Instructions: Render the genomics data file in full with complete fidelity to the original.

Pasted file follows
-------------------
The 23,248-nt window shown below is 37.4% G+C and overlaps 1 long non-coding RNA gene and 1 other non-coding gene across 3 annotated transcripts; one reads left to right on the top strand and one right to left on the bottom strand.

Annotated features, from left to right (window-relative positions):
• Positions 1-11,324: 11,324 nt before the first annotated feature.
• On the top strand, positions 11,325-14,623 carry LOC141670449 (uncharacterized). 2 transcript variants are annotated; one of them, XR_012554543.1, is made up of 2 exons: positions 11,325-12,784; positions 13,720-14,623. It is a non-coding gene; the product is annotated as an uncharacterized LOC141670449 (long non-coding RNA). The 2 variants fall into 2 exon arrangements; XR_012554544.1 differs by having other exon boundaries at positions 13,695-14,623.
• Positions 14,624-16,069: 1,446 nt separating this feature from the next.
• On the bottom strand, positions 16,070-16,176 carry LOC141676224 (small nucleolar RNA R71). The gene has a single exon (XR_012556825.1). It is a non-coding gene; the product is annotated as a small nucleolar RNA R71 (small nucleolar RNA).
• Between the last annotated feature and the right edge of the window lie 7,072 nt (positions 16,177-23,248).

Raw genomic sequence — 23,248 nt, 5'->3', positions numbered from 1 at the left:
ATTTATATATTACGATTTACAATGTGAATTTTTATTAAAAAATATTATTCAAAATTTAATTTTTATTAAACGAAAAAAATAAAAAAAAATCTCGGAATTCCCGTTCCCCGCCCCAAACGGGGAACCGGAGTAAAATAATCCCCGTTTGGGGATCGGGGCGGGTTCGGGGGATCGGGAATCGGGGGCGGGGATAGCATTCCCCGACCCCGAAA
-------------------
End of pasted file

The 23,248-nt window shown below is 37.4% G+C and overlaps 1 long non-coding RNA gene and 1 other non-coding gene across 3 annotated transcripts; one reads left to right on the top strand and one right to left on the bottom strand.

Annotated features, from left to right (window-relative positions):
• Positions 1-11,324: 11,324 nt before the first annotated feature.
• On the top strand, positions 11,325-14,623 carry LOC141670449 (uncharacterized). 2 transcript variants are annotated; one of them, XR_012554543.1, is made up of 2 exons: positions 11,325-12,784; positions 13,720-14,623. It is a non-coding gene; the product is annotated as an uncharacterized LOC141670449 (long non-coding RNA). The 2 variants fall into 2 exon arrangements; XR_012554544.1 differs by having other exon boundaries at positions 13,695-14,623.
• Positions 14,624-16,069: 1,446 nt separating this feature from the next.
• On the bottom strand, positions 16,070-16,176 carry LOC141676224 (small nucleolar RNA R71). The gene has a single exon (XR_012556825.1). It is a non-coding gene; the product is annotated as a small nucleolar RNA R71 (small nucleolar RNA).
• Between the last annotated feature and the right edge of the window lie 7,072 nt (positions 16,177-23,248).

Raw genomic sequence — 23,248 nt, 5'->3', positions numbered from 1 at the left:
ATTTATATATTACGATTTACAATGTGAATTTTTATTAAAAAATATTATTCAAAATTTAATTTTTATTAAACGAAAAAAATAAAAAAAAATCTCGGAATTCCCGTTCCCCGCCCCAAACGGGGAACCGGAGTAAAATAATCCCCGTTTGGGGATCGGGGCGGGTTCGGGGGATCGGGAATCGGGGGCGGGGATAGCATTCCCCGACCCCGAAA